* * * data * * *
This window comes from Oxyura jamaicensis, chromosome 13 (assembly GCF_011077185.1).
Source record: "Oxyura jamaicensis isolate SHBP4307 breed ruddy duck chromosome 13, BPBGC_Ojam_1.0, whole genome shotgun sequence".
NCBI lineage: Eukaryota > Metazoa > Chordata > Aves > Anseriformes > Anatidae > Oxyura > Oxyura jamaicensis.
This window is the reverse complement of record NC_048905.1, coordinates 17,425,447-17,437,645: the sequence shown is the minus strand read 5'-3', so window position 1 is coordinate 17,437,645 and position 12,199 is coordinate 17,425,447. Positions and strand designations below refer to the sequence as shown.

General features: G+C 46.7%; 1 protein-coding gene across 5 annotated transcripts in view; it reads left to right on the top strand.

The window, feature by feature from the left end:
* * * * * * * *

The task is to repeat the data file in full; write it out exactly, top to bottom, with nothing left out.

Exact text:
This window comes from Oxyura jamaicensis, chromosome 13 (assembly GCF_011077185.1).
Source record: "Oxyura jamaicensis isolate SHBP4307 breed ruddy duck chromosome 13, BPBGC_Ojam_1.0, whole genome shotgun sequence".
NCBI lineage: Eukaryota > Metazoa > Chordata > Aves > Anseriformes > Anatidae > Oxyura > Oxyura jamaicensis.
This window is the reverse complement of record NC_048905.1, coordinates 17,425,447-17,437,645: the sequence shown is the minus strand read 5'-3', so window position 1 is coordinate 17,437,645 and position 12,199 is coordinate 17,425,447. Positions and strand designations below refer to the sequence as shown.

General features: G+C 46.7%; 1 protein-coding gene across 5 annotated transcripts in view; it reads left to right on the top strand.

The window, feature by feature from the left end: